May likely to face tough grilling in Commons over Syria air strikes

PM faces questions on whether action was legal and if it needed parliamentary approval

British prime minister Theresa May gives a press conference at Downing Street in central London on April 14, 2018 following British military action against Syria.  Photograph:  Simon Dawson/AFP/Getty Images

British prime minister Theresa May gives a press conference at Downing Street in central London on April 14, 2018 following British military action against Syria. Photograph: Simon Dawson/AFP/Getty Images

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When Theresa May comes to the House of Commons on Monday afternoon, she will face two major questions about Saturday’s bombardment of Syria: was it legal, and should she have sought prior authorisation from parliament? The government set out its answer to the first question in a document on Saturday, arguing that it is permitted under international law, on an exceptional basis, to take measures to alleviate overwhelming humanitarian suffering.

To use force on the basis of humanitarian intervention, it said, three conditions must be met. There is convincing evidence, generally accepted by the international community as a whole, of extreme humanitarian distress on a large scale, requiring immediate and urgent relief. It must be objectively clear that there is no practicable alternative to the use of force if lives are to be saved. And the proposed use of force must be necessary and proportionate to the aim of relief of humanitarian suffering and must be strictly limited in time and in scope to this aim (ie the minimum necessary to achieve that end and for no other purpose).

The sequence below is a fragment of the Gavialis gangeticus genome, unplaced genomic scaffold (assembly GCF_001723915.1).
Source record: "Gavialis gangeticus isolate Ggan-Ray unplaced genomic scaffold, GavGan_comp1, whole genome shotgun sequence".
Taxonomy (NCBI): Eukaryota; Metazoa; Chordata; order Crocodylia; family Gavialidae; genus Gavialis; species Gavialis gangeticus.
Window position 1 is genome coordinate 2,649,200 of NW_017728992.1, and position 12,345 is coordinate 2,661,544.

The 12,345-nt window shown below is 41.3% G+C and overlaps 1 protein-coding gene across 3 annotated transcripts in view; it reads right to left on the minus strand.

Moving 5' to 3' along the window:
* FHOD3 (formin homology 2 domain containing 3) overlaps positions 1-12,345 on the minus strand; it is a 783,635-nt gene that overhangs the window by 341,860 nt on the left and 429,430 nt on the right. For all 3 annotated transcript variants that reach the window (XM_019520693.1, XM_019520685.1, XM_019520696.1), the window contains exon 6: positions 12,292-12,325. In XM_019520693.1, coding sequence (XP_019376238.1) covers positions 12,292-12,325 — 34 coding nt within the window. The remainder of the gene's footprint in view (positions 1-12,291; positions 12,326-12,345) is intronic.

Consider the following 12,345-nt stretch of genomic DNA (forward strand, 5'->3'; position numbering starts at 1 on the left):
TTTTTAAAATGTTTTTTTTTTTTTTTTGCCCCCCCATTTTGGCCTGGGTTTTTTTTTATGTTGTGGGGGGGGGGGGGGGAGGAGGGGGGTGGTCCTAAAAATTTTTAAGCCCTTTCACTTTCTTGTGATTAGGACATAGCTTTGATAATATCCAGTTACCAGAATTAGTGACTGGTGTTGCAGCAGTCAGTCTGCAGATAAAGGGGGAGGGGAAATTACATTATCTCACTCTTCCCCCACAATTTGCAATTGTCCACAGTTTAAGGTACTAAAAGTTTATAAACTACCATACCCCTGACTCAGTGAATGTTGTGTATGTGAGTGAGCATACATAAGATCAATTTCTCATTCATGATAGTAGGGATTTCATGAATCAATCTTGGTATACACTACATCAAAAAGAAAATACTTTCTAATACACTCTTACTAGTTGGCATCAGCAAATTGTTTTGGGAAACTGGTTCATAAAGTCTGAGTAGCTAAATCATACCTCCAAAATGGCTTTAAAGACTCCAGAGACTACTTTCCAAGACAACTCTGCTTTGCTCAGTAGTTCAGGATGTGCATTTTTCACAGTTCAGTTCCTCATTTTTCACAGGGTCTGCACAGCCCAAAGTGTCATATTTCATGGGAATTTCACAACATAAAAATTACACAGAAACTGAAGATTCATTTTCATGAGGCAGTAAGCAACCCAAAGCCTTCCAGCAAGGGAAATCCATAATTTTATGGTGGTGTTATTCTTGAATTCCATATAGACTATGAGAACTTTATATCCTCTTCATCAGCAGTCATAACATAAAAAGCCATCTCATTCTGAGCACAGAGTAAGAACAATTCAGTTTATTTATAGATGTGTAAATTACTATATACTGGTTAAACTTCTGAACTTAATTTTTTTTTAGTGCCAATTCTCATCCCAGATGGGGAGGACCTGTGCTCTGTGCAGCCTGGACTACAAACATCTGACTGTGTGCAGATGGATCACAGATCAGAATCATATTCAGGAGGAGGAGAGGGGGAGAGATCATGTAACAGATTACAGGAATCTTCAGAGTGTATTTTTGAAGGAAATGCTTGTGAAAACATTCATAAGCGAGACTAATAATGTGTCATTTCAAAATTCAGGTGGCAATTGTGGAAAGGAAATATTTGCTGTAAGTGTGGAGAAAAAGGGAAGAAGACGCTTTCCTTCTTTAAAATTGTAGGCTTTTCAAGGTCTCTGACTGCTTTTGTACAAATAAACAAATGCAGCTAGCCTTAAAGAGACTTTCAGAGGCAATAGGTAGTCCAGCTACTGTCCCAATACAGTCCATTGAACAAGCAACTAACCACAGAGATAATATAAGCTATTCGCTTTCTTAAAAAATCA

Monstrous suffering

The government says that Bashar al-Assad’s record shows that he would use chemical weapons again if he could, adding to the monstrous suffering he has brought down on his own people during seven years of civil war. It argues that Russia’s veto at the United Nations of western efforts to relieve humanitarian suffering in Syria meant there was no alternative to military action.

Jeremy Corbyn has questioned this legal argument, arguing that humanitarian intervention is a legally debatable concept. The Labour leader has also protested against May’s failure to seek prior approval from parliament, as Tony Blair did before the Iraq war in 2003 and David Cameron did before he attacked Libya in 2011 and, unsuccessfully, two years later when he wanted to attack Syria.

May’s allies insist that there is no need to consult parliament before a limited military operation such as Saturday’s and some hawkish Conservatives are eager to put an end to the convention Blair introduced. Corbyn’s view on parliamentary authorisation is shared, however, by the Scottish National Party, the Liberal Democrats and the Greens, as well as the overwhelming majority of Labour MPs, including many who believe the air strikes were justified.

It is also shared by a sizeable minority of Conservatives, including parliamentary heavyweights such as former chancellor Ken Clarke, who are likely to give the prime minister a tough grilling in the Commons on Monday.

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